Worried About Screen Time? Don’t Let Kids Go It Alone


Here’s a new way of modern education: purchase an educational app, stick the tablet in your kid’s hands, and most importantly, sit down and be present to him or her.

On Apple’s store alone, there are more than 80,000 apps categorized as educational. As great as they are in encouraging brain development, they are not babysitters. A study, published in Child Development, proved that human guide helps children learn better than ghost demonstration, or on-screen instruction.

The study compared how two groups of 2- and 3-year-olds learned to build a three-piece puzzle. One group watch the ghost demonstration — meaning that, the puzzle pieces moved on themselves on a touchscreen to show how it works. The other group had a person directly show them how to move the pieces. After the instruction, both groups were asked to complete the same task on either a touchscreen or a real puzzle. The group who saw the ghost demonstration found it hard to replicate the task but improved after seeing the human hand.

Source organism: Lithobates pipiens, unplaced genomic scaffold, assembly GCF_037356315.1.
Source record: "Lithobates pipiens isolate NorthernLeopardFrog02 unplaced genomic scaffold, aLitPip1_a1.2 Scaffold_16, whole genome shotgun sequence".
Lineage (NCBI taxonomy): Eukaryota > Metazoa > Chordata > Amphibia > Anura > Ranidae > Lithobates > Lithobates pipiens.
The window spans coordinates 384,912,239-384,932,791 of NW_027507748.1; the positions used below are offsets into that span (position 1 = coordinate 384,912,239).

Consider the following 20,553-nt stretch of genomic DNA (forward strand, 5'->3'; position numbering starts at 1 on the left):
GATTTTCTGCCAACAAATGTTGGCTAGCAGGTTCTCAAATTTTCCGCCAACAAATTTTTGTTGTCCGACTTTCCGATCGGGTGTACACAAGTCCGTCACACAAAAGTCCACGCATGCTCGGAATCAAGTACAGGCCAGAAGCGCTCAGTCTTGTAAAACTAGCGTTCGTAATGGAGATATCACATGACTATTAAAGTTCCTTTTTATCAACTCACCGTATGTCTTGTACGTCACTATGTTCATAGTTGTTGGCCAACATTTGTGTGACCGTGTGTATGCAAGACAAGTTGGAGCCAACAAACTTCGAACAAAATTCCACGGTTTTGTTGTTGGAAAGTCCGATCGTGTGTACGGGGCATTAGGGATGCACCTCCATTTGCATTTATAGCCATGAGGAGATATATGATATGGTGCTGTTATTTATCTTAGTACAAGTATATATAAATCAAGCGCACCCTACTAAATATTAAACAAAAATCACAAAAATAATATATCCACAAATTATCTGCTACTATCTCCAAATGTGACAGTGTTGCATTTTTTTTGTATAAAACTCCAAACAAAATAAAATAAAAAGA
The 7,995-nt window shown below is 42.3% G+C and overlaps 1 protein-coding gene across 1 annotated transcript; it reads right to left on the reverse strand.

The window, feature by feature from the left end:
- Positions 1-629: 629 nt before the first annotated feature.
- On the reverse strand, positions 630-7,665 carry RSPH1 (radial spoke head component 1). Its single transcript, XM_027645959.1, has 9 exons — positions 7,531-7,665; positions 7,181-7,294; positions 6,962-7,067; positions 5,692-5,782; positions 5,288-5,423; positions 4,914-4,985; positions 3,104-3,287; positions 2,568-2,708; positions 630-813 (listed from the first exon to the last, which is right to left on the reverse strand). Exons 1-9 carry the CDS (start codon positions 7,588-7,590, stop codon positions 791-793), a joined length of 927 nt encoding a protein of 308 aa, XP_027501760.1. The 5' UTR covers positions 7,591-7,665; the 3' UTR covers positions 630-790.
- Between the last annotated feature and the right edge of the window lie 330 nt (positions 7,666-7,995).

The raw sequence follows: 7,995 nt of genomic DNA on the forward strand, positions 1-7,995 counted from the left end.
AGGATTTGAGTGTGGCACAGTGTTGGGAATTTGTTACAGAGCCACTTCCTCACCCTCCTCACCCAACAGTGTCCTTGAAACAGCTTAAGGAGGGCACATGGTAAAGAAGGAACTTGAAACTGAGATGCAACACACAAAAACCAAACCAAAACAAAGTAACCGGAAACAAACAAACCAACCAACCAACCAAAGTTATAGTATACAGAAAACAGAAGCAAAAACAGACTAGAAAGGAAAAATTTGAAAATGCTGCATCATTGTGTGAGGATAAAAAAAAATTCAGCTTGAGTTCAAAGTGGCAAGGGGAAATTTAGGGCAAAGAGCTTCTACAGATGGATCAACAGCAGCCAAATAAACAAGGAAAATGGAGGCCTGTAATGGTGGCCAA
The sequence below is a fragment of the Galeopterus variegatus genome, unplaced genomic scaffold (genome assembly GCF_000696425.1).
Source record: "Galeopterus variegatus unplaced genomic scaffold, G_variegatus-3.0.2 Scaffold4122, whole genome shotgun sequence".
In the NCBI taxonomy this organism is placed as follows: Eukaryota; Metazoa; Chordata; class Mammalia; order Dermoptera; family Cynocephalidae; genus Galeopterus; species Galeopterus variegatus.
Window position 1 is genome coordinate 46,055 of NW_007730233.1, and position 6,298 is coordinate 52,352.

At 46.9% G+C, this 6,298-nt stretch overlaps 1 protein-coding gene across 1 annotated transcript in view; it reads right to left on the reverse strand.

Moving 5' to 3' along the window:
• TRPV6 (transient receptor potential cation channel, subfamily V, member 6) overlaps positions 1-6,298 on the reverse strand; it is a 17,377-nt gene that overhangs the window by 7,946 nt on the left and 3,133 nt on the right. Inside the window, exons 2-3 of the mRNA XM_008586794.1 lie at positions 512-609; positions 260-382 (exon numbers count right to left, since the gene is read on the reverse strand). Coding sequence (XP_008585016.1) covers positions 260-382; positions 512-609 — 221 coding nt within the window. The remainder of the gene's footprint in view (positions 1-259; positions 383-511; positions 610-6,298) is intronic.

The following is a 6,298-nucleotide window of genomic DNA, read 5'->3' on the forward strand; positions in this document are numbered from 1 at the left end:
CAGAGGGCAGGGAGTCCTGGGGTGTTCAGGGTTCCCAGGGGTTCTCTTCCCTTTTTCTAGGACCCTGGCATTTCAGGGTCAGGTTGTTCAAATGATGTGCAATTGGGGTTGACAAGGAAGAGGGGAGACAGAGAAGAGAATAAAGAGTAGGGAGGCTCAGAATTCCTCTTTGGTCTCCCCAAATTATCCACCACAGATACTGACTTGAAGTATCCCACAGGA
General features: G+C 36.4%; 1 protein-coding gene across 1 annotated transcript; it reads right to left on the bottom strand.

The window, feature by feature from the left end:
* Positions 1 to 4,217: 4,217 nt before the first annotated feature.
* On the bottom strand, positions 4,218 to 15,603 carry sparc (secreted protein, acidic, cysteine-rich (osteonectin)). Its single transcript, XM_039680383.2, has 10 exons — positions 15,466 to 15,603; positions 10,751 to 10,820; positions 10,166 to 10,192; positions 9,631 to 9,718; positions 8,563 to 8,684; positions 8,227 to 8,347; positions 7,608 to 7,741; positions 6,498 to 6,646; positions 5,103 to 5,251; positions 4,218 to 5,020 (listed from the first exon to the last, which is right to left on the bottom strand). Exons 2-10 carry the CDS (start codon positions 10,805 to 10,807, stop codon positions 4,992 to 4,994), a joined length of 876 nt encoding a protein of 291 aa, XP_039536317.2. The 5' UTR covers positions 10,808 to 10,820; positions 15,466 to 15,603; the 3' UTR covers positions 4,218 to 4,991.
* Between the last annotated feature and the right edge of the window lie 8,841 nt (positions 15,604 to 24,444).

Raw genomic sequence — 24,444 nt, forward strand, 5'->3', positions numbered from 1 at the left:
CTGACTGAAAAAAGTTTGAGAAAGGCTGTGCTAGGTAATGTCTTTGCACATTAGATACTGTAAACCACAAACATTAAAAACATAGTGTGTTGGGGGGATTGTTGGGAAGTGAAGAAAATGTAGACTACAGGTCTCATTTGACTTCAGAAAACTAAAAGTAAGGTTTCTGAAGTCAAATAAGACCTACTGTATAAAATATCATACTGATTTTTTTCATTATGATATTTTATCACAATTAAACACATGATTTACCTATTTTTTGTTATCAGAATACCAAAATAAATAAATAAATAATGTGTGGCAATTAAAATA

Laura Zimmermann, the study’s lead authors at the University of Delaware talk about the takeaways for parents, teachers and app developers in the interview, saying that human interactions are significant in helping children connect what they learn on the apps into the real world.

“The ease with which we use technology makes us forget that this is really a fairly complex tool,” Zimmermann said. “If we think about how many hours each of us as adults spend with technology each day, and if you just add that up over at least 10 years, this is thousands of hours that we spent learning how to use this technology. These babies are only 2 years old, so their amount of experience using the tools is relatively limited.”

As an important note, educational apps are on the way to transform our learning experience, but the presence of human interactions is needed to ensure all knowledge and skills will be applicable in the real world. For apps developers, it is essential to ask themselves, “What do we know about learning and early childhood?”, as they design a learning tools. For parents and educators, we need to make sure there is no gap between the touchscreen and the real world in the learning process.

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